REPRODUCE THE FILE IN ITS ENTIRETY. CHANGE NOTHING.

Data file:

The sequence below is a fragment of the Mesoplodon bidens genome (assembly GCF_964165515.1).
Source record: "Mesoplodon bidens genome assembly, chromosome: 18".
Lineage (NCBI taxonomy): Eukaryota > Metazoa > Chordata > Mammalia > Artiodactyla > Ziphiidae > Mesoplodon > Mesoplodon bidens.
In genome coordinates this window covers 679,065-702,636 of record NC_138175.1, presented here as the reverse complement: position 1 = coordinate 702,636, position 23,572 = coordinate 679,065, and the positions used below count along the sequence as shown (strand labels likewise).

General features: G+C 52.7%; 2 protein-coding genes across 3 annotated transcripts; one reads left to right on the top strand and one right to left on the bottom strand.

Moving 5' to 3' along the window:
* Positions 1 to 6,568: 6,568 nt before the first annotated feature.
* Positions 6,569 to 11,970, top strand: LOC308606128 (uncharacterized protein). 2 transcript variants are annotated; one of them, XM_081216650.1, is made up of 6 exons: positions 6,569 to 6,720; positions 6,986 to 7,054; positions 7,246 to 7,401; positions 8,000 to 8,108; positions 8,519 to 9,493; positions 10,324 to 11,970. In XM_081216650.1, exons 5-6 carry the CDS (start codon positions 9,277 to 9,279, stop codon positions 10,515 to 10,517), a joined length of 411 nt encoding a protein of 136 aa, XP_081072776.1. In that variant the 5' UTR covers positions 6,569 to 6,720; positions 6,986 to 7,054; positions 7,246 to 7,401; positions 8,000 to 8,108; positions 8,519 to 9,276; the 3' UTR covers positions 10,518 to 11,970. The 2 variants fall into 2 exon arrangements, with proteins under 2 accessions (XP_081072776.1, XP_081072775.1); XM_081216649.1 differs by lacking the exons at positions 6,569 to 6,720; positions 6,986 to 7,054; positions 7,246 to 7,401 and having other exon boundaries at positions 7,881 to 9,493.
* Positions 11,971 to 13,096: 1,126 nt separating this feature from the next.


The sequence below is a fragment of the Mesoplodon bidens genome (assembly GCF_964165515.1).
Source record: "Mesoplodon bidens genome assembly, chromosome: 18".
Lineage (NCBI taxonomy): Eukaryota > Metazoa > Chordata > Mammalia > Artiodactyla > Ziphiidae > Mesoplodon > Mesoplodon bidens.
In genome coordinates this window covers 679,065-702,636 of record NC_138175.1, presented here as the reverse complement: position 1 = coordinate 702,636, position 23,572 = coordinate 679,065, and the positions used below count along the sequence as shown (strand labels likewise).

General features: G+C 52.7%; 2 protein-coding genes across 3 annotated transcripts; one reads left to right on the top strand and one right to left on the bottom strand.

Moving 5' to 3' along the window:
* Positions 1 to 6,568: 6,568 nt before the first annotated feature.
* Positions 6,569 to 11,970, top strand: LOC308606128 (uncharacterized protein). 2 transcript variants are annotated; one of them, XM_081216650.1, is made up of 6 exons: positions 6,569 to 6,720; positions 6,986 to 7,054; positions 7,246 to 7,401; positions 8,000 to 8,108; positions 8,519 to 9,493; positions 10,324 to 11,970. In XM_081216650.1, exons 5-6 carry the CDS (start codon positions 9,277 to 9,279, stop codon positions 10,515 to 10,517), a joined length of 411 nt encoding a protein of 136 aa, XP_081072776.1. In that variant the 5' UTR covers positions 6,569 to 6,720; positions 6,986 to 7,054; positions 7,246 to 7,401; positions 8,000 to 8,108; positions 8,519 to 9,276; the 3' UTR covers positions 10,518 to 11,970. The 2 variants fall into 2 exon arrangements, with proteins under 2 accessions (XP_081072776.1, XP_081072775.1); XM_081216649.1 differs by lacking the exons at positions 6,569 to 6,720; positions 6,986 to 7,054; positions 7,246 to 7,401 and having other exon boundaries at positions 7,881 to 9,493.
* Positions 11,971 to 13,096: 1,126 nt separating this feature from the next.